A Mercer University administrator and student leader recently experienced what it was like to be the other person for a day.
Earlier this month, Dr. Doug Pearson, vice president and dean of students, switched places with Rylan Allen, president of the Student Government Association. It was the first time Dr. Pearson traded places with a student.
“I had shared with Rylan that this had been brought up as a joke many years ago, and Rylan got excited about the idea and said we really ought to do it,” Dr. Pearson said.
“It was a good starting point for me to understand that realm of student affairs,” he said.
Dr. Pearson majored in sociology in college, so it made sense for him to attend two of Allen’s sociology classes. He also oversaw an SGA meeting.
Allen attended a meeting of the provost council and led a student affairs directors meeting. He also participated in a mock incident report meeting where he considered how a student code of conduct violation should be handled. (Actual student issues were not discussed due to confidentiality.)
“I only learned about 10% of what Dean Pearson actually deals with on a daily basis,” said Allen, who wore a navy blue suit for the switch. “But it put into perspective that while students are going to classes and doing daily activities, faculty and staff have jobs to do, and those jobs can be very time consuming, can be very rigorous.”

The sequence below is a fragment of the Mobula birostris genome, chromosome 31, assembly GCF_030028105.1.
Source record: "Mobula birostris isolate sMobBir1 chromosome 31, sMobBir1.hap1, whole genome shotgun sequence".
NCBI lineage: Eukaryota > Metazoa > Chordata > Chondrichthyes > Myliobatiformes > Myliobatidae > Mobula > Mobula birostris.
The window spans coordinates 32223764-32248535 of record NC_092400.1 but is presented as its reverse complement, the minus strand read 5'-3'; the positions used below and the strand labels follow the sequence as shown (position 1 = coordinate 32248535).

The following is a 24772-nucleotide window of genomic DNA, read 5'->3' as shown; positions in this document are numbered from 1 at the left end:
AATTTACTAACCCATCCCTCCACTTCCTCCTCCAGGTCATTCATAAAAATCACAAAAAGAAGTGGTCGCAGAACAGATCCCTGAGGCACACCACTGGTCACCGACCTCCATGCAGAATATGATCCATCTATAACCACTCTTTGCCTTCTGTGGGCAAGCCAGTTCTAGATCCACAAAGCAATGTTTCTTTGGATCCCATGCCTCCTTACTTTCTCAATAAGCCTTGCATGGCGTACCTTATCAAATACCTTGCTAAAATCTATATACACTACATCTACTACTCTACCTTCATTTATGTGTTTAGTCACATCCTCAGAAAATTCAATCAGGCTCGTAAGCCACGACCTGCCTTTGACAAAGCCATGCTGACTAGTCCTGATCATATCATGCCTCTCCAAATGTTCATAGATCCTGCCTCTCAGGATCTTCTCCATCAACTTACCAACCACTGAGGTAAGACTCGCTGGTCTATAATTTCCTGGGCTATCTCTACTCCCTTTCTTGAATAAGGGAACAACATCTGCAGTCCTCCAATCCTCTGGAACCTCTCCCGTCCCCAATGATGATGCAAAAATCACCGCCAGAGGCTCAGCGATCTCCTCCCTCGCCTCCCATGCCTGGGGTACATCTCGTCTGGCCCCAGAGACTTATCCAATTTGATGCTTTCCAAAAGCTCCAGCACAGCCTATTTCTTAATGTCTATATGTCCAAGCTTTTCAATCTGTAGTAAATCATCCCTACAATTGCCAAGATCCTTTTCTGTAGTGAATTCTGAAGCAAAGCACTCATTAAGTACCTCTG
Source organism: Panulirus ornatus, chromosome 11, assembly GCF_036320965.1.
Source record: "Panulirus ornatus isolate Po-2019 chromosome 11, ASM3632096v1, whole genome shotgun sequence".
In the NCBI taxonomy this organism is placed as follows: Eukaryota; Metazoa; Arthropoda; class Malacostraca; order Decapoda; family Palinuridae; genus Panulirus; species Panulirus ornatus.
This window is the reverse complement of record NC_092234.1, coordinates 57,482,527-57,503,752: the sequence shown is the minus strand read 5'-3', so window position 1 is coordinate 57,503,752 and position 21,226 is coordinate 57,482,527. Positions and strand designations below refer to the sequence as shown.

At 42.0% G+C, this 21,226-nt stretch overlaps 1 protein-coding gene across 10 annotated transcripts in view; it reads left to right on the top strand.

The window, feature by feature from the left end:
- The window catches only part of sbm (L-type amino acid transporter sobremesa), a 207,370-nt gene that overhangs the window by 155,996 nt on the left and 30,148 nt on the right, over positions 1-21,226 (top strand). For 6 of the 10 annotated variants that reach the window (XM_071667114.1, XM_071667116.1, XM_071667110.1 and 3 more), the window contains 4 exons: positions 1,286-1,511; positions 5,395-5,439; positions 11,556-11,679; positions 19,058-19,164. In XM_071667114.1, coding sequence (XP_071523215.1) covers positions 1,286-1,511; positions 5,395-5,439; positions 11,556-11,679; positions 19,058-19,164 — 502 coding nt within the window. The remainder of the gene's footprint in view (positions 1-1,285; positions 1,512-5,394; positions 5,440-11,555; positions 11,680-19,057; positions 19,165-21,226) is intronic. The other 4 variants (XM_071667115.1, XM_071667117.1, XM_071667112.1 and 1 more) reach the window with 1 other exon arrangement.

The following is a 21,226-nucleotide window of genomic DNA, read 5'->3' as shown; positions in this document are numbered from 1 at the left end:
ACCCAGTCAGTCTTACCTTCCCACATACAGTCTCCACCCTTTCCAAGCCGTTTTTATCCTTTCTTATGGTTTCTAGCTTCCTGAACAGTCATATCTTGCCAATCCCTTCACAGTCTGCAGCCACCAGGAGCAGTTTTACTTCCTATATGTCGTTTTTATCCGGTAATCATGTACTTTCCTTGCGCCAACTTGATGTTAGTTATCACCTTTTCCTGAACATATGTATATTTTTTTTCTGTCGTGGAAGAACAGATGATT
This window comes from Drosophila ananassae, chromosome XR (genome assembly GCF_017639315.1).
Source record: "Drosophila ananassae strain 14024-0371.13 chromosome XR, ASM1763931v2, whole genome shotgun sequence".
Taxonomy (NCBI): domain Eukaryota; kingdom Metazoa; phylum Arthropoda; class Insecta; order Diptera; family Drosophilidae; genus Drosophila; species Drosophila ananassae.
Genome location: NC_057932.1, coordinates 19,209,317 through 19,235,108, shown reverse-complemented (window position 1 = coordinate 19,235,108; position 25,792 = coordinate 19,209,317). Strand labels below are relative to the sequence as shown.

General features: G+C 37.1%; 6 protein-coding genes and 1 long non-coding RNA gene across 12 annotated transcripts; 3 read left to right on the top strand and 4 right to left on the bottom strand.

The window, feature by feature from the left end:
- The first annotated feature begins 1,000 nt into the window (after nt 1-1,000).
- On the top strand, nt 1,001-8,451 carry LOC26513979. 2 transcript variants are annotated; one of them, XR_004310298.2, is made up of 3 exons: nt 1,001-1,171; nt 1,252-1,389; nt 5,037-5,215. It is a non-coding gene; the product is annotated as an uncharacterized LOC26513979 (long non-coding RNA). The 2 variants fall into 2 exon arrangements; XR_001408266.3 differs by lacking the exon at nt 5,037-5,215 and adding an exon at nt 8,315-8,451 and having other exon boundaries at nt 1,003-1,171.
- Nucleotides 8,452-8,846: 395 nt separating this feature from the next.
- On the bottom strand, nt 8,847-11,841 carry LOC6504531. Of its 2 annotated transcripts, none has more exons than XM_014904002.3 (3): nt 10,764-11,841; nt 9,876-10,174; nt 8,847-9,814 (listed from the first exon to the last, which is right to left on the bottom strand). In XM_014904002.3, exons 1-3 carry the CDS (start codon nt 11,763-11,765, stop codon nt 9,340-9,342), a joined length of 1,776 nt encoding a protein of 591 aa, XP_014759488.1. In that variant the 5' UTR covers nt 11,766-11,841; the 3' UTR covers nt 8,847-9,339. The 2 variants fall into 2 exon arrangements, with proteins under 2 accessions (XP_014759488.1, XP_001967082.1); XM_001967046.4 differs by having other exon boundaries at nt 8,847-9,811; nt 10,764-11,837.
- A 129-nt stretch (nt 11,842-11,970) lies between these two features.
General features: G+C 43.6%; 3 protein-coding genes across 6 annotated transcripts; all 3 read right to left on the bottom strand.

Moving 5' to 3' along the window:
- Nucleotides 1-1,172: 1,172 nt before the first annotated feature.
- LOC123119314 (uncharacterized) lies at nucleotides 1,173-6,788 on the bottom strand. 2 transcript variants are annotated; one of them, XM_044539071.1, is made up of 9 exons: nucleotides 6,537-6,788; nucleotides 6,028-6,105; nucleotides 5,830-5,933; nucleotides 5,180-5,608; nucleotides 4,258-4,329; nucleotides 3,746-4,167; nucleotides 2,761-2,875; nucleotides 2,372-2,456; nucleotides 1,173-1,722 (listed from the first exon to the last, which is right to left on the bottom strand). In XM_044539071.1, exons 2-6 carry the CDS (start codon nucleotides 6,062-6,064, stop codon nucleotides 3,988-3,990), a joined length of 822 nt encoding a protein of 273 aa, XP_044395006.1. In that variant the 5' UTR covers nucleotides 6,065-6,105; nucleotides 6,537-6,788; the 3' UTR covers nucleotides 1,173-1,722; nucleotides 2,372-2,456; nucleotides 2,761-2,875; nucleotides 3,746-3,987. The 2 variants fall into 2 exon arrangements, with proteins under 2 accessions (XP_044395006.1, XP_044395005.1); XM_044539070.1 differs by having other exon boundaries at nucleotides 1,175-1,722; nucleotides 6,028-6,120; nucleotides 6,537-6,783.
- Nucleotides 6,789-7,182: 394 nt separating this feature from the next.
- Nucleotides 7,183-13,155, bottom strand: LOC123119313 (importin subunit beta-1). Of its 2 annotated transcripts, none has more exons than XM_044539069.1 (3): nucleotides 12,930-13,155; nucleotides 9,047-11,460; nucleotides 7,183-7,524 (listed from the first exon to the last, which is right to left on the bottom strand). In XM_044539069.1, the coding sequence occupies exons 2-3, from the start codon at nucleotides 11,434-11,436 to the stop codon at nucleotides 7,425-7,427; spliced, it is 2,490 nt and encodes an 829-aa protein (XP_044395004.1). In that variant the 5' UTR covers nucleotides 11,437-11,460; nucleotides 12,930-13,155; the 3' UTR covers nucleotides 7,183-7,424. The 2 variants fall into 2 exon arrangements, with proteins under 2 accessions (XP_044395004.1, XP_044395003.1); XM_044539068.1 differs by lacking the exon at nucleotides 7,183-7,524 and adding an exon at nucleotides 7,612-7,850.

Dr. Pearson said he gained a similar perspective after spending the day as a student.
“I see students going to class, but I forgot the feeling of actually being in class and the preparation for it,” he said.
Dr. Pearson, dressed down in khakis and a Mercer sweatshirt, attended Allen’s sociological theory class and discourse and power class. He did the required reading in advance to make sure he had something to contribute during small group work, and he took notes.
The most fun part for him, though, was running the SGA meeting, he said.
“You think running a meeting would be easy, but they follow some pretty solid parliamentary procedure and Robert’s Rules of Order, and I’ve got to admit, I got tangled up on a few of them,” he said.
Meanwhile, Allen — who was serving in Dr. Pearson’s regular role of SGA adviser — observed the proceedings.
“I’m used to interjecting or adding a point of information. … A few times I did do an outburst without raising my hand, and I’m like, ‘Darn, I’m forgetting all that I have learned over the years about parliamentary procedure,’” he said.
Allen said the SGA Senate enjoyed observing the switch.
“They thought it was hilarious,” he said. “They thought it was interesting just to see the SGA adviser running Senate and then me acting as an adviser.”